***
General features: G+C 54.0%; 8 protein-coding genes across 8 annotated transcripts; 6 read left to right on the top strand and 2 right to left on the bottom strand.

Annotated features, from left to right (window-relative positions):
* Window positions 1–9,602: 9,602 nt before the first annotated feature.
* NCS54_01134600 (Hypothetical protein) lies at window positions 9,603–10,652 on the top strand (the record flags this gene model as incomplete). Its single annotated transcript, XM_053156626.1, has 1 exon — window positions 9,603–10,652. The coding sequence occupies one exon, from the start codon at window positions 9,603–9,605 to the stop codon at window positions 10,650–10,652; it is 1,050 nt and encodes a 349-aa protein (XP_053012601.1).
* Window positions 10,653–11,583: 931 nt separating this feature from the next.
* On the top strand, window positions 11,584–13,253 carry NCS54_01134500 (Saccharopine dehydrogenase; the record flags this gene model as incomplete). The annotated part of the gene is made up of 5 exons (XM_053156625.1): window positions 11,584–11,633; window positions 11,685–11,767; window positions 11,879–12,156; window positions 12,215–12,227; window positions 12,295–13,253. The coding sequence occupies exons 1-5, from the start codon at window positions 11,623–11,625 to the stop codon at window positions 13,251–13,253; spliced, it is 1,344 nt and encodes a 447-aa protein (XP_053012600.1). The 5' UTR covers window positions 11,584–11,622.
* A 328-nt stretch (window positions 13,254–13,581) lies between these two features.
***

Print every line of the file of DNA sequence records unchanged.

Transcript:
General features: G+C 54.0%; 8 protein-coding genes across 8 annotated transcripts; 6 read left to right on the top strand and 2 right to left on the bottom strand.

Annotated features, from left to right (window-relative positions):
* Window positions 1–9,602: 9,602 nt before the first annotated feature.
* NCS54_01134600 (Hypothetical protein) lies at window positions 9,603–10,652 on the top strand (the record flags this gene model as incomplete). Its single annotated transcript, XM_053156626.1, has 1 exon — window positions 9,603–10,652. The coding sequence occupies one exon, from the start codon at window positions 9,603–9,605 to the stop codon at window positions 10,650–10,652; it is 1,050 nt and encodes a 349-aa protein (XP_053012601.1).
* Window positions 10,653–11,583: 931 nt separating this feature from the next.
* On the top strand, window positions 11,584–13,253 carry NCS54_01134500 (Saccharopine dehydrogenase; the record flags this gene model as incomplete). The annotated part of the gene is made up of 5 exons (XM_053156625.1): window positions 11,584–11,633; window positions 11,685–11,767; window positions 11,879–12,156; window positions 12,215–12,227; window positions 12,295–13,253. The coding sequence occupies exons 1-5, from the start codon at window positions 11,623–11,625 to the stop codon at window positions 13,251–13,253; spliced, it is 1,344 nt and encodes a 447-aa protein (XP_053012600.1). The 5' UTR covers window positions 11,584–11,622.
* A 328-nt stretch (window positions 13,254–13,581) lies between these two features.